"If you simply condemn and threaten, then we're going to antagonize countries over whom we want to exert influence," said Lavrov, referring to Trump's comments on North Korea.
He saved some of his harshest criticism however for what he said was a possible violation by the United States of a landmark 1987 arms control treaty which bans Russian and American intermediate-range missiles on land.
"We have suspicions on at least three fronts that the Americans are creating weapons systems which violate or could violate the treaty obligations," said Lavrov, who said Moscow had relayed its concerns to the United States.
South Korea says denuclearization of North Korea “is the only way to the future.”
"We view the speech as portraying a firm and specific stance on the key issues regarding keeping peace and safety that the international community and the United Nations are faced with," the office of South Korean President Moon Jae-in said in a statement on Wednesday.
"It clearly showed how seriously the United States government views North Korea's nuclear program as the president spent an unusual amount of time discussing the issue," the presidential Blue House's statement said.
Trump's speech "reaffirmed that North Korea should be made to realize denuclearization is the only way to the future through utmost sanctions and pressure," it said.
Japan agrees the “time for dialogue” has passed.
"Now is not the time for dialogue. Now is the time to apply pressure," Japanese Prime Minister Shinzo Abe told a gathering of investors at the New York Stock Exchange, ahead of a scheduled address at the annual United Nations General Assembly on Wednesday.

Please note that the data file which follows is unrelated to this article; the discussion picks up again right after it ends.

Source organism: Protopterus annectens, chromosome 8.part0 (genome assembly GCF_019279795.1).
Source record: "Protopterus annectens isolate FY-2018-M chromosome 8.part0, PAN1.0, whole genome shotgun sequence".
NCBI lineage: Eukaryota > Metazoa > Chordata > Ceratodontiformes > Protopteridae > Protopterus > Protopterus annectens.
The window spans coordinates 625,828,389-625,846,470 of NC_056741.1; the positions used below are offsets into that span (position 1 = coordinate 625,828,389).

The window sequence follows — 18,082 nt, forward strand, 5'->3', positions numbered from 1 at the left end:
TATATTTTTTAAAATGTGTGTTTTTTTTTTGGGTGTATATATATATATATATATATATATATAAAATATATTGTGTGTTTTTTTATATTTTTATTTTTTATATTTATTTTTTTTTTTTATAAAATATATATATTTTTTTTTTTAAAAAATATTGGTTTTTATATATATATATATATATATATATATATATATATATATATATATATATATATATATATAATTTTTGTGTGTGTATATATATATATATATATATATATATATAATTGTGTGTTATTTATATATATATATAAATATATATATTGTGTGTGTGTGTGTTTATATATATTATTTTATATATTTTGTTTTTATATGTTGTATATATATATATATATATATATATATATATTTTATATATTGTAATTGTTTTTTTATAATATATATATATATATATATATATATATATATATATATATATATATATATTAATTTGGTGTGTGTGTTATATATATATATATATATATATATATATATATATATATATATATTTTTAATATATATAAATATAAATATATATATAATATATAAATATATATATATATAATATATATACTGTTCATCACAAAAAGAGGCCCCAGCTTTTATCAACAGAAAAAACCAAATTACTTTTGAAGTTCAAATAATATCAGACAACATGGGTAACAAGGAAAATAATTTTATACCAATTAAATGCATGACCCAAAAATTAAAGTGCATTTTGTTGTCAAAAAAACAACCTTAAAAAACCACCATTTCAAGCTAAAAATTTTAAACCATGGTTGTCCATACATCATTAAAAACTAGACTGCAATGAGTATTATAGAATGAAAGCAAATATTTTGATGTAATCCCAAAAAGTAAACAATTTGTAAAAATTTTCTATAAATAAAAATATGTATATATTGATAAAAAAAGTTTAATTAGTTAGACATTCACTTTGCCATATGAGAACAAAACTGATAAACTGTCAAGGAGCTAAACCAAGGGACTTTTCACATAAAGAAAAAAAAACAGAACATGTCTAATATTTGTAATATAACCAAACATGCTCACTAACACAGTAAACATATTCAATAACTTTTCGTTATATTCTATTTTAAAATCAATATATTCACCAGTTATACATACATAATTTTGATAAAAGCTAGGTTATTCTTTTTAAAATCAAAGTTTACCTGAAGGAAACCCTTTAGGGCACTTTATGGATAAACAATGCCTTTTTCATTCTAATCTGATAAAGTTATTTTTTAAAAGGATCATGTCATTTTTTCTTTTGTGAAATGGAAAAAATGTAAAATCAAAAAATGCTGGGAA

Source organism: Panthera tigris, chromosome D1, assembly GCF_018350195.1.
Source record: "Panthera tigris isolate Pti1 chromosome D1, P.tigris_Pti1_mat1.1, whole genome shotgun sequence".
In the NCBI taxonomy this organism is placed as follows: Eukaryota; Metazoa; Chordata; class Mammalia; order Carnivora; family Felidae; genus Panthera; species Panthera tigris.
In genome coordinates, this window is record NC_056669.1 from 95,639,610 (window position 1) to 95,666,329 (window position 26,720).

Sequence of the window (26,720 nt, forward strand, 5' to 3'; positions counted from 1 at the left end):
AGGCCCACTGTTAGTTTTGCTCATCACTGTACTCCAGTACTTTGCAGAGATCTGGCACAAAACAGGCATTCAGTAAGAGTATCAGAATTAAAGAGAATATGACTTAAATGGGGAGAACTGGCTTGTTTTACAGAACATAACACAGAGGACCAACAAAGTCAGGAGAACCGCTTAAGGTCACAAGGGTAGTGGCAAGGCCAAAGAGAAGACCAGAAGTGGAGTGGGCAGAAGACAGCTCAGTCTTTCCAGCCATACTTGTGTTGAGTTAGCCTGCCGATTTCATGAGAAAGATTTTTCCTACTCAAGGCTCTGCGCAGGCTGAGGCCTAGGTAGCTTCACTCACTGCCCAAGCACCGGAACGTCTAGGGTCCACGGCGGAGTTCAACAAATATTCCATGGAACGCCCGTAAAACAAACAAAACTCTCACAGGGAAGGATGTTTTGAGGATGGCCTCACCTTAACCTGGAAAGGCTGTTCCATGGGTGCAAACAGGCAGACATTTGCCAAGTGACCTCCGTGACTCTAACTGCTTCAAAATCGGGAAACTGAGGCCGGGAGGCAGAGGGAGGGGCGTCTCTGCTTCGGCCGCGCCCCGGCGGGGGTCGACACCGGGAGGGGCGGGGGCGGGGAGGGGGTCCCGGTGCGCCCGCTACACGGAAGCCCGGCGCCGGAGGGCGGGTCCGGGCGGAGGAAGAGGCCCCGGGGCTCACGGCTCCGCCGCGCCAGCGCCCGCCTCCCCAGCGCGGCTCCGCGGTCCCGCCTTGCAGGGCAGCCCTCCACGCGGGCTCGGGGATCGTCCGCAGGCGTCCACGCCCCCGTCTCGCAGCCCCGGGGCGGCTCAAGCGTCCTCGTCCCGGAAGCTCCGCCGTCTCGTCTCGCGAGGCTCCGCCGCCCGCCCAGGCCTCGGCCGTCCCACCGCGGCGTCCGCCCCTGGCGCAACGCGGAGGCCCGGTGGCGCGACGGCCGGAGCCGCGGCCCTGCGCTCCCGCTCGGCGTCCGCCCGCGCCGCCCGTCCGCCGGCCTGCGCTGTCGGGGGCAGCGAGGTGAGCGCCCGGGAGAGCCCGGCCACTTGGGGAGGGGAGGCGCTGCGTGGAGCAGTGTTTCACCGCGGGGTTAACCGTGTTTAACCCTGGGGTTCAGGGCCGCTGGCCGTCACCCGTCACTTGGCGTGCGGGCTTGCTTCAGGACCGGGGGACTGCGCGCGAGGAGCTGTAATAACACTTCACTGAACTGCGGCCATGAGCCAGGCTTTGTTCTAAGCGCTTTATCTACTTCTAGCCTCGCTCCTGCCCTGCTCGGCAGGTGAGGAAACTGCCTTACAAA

"We can't be satisfied that the U.N. has approved new sanctions against North Korea," Abe said. "What's crucial now is to put sanctions into effect without lapses and that requires close cooperation with China and Russia."
On Sept. 11, the U.N. Security Council unanimously stepped up sanctions against North Korea over its sixth and most powerful nuclear test, imposing a ban on the isolated nation’s textile exports and capping imports of crude oil.
North Korea fired a missile on Friday that flew over Hokkaido in northern Japan and landed far out into the Pacific Ocean, according to Japanese and South Korean officials, further ratcheting up tensions in the region.
Abe said diplomatic attempts to get North Korea to abandon its nuclear aspirations have failed over two decades.
"Dialogue for the purpose of having dialogue is meaningless," Abe said at the New York Stock Exchange.
Reuters contributed to this report.